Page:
We all, also, run games differently, because we have things we like and don't like about different kinds of play. Which makes us oppinionated. Because we have preferences. So in my statements below, I'll be showing my preferences for certain kinds of play and playstyles. Because some I like and some make my teeth grind.

***

A few years ago I realized that if the Referee (GM/DM/What have you) is depending on the Players to read his mind then the game will probably go south and the fun will bleed out. Because people can't read the Referee's mind and so failure is pre-determined.

....

There are no "right questions," no "right cues" to pick up on, and no pre-determined results for not asking the right questions. Information and knowledge, while helpful, are not the most valuable coin in the realm, but rather choices and actions are. As Referee the interface between the world and the PCs is my department. But what I care about, what I love to watch, is how the Players make their choices and take actions. I'll do as little as I can to rob them of the opportunities to do both of those things.
I like this philosophy. I think I try to GM something along these lines.

Thinking about the campaign I dropped out of and my three character deaths:

First one, I'm helping a noble test out his still under construction Yacht. We take it out for a spin and to test the fire control. The practice target we are shooting at is rigged and pirates dock and board. A few of us crew attempt to repel the boarders. My character goes down (not dead). GM informs me the pirates don't take prisoners. I dunno, this one felt a bit raw. At least my character did go down in combat. On the other hand, from what was shared, I really see no way my PC could have survived without just abandoning the noble when the pirates arrived (and tried hiding or something - the ship's engineer did survive, the pirates were only after the noble, who the did take hostage).

Second character death, we've rescued the noble from a station. Pirates arrive, we attempt to engage them. Our PC with a yacht takes the noble and runs and makes it out. The rest of us try and make a stand. GM did not remind us the pirates don't take prisoners, so no, we didn't look for extreme ways to try and save out butts. At this point, I'm pretty tired of these pirates...

Third character death, we're taking a train being an escort for some guru and his followers. A terrorist happens to be aboard. We were trying to watch things, but I guess we didn't ask the right questions. GM announces "kaboom, you're all dead." GM reveals afterward that if we had paid attention to him moving tokens on the virtual table top, we would have noticed he moved the terrorist after we all moved and seen the opportunity the terrorist had to plant the bomb (in the train car my PC was guarding, along with an NPC who was guarding his cargo - said NPC also died. GM asked the standard "please read my mind" question of "Is there anything else you want to do?" (two or three times). I think I would have given out more information, and if it really came down to it, at least presented the players with the ticking time bomb scenario.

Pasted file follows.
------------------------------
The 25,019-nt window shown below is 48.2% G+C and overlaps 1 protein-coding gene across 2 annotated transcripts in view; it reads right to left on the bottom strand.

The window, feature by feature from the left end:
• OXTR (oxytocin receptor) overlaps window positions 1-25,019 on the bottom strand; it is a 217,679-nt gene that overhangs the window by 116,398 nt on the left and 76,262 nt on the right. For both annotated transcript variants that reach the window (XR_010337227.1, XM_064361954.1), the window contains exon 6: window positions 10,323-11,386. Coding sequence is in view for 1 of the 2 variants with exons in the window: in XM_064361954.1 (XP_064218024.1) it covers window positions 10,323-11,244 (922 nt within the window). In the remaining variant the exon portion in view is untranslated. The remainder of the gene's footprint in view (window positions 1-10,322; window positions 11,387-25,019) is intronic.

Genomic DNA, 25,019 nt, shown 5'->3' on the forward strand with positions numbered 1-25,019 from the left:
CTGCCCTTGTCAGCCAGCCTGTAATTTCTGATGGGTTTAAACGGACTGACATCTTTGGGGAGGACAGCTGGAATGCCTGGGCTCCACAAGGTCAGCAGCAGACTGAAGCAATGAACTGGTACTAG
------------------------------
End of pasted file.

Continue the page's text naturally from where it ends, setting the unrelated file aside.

Now I could see the GM thinking he ran in a style similar to Christopher, and maybe even other players would see it that way, or maybe other players would be ok with how information was doled out.

It also didn't help that other dynamics of the game, particularly the PC noble showing up every few game sessions and at least twice derailing the direction we were one. There also were other "gotcha" moments that just didn't happen to result in character deaths.

Frank
 

CK!

Creator of Things
Validated User
Frank, out of curiosity, did the Referee allow the players to have their PCs take action after the trap was triggered? We're rolls made at all? Or did he simply announce, "Pirates dock and board."

My guess is the latter. My guess is he wasn't interested in what the PCs might do, but rather had incidents in his head he wanted to drive to -- and the actions of the PCs would not be allowed to stop it because that a what he was playing for.

My guess is scenarios two and three ran the same way.

This is counter to my approach. Which can be summed up by two elements of the MC's Agendas, Always Say..., and Priniples from Apocalypse World:

Be a Fan of the Characters
Play to Find Out

In fact. I think AW is one of the best teaching texts written for refereeing games like OD&D, B/X D&D, and original Traveller.

I don't think your Referee was a fan of the characters, and I don't think he was playing to find out what would happen at all.